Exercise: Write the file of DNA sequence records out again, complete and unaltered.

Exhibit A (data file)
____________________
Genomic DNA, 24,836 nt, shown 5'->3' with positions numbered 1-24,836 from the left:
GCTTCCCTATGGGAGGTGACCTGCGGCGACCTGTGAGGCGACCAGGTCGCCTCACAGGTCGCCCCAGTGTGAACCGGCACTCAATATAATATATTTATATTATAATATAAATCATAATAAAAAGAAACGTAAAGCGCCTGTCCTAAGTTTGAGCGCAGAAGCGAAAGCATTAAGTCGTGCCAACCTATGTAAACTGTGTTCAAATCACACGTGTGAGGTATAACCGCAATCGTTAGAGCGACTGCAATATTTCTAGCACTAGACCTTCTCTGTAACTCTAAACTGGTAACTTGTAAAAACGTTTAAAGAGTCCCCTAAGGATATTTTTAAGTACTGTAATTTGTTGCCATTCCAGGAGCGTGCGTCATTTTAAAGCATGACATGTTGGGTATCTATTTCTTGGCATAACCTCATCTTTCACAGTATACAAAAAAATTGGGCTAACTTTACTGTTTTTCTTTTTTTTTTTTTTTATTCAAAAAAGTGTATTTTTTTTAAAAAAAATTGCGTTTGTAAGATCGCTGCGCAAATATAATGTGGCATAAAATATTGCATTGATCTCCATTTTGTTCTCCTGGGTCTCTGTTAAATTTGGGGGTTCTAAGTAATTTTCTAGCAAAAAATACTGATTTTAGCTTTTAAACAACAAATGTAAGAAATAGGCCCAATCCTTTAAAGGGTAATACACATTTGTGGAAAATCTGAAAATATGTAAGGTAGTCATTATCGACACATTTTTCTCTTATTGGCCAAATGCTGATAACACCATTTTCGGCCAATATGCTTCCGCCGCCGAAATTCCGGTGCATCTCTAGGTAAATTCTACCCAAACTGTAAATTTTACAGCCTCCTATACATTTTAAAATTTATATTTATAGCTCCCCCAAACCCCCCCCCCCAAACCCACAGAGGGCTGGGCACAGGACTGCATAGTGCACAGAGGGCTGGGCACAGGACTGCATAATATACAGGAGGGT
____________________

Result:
Genomic DNA, 24,836 nt, shown 5'->3' with positions numbered 1-24,836 from the left:
GCTTCCCTATGGGAGGTGACCTGCGGCGACCTGTGAGGCGACCAGGTCGCCTCACAGGTCGCCCCAGTGTGAACCGGCACTCAATATAATATATTTATATTATAATATAAATCATAATAAAAAGAAACGTAAAGCGCCTGTCCTAAGTTTGAGCGCAGAAGCGAAAGCATTAAGTCGTGCCAACCTATGTAAACTGTGTTCAAATCACACGTGTGAGGTATAACCGCAATCGTTAGAGCGACTGCAATATTTCTAGCACTAGACCTTCTCTGTAACTCTAAACTGGTAACTTGTAAAAACGTTTAAAGAGTCCCCTAAGGATATTTTTAAGTACTGTAATTTGTTGCCATTCCAGGAGCGTGCGTCATTTTAAAGCATGACATGTTGGGTATCTATTTCTTGGCATAACCTCATCTTTCACAGTATACAAAAAAATTGGGCTAACTTTACTGTTTTTCTTTTTTTTTTTTTTTATTCAAAAAAGTGTATTTTTTTTAAAAAAAATTGCGTTTGTAAGATCGCTGCGCAAATATAATGTGGCATAAAATATTGCATTGATCTCCATTTTGTTCTCCTGGGTCTCTGTTAAATTTGGGGGTTCTAAGTAATTTTCTAGCAAAAAATACTGATTTTAGCTTTTAAACAACAAATGTAAGAAATAGGCCCAATCCTTTAAAGGGTAATACACATTTGTGGAAAATCTGAAAATATGTAAGGTAGTCATTATCGACACATTTTTCTCTTATTGGCCAAATGCTGATAACACCATTTTCGGCCAATATGCTTCCGCCGCCGAAATTCCGGTGCATCTCTAGGTAAATTCTACCCAAACTGTAAATTTTACAGCCTCCTATACATTTTAAAATTTATATTTATAGCTCCCCCAAACCCCCCCCCCCAAACCCACAGAGGGCTGGGCACAGGACTGCATAGTGCACAGAGGGCTGGGCACAGGACTGCATAATATACAGGAGGGT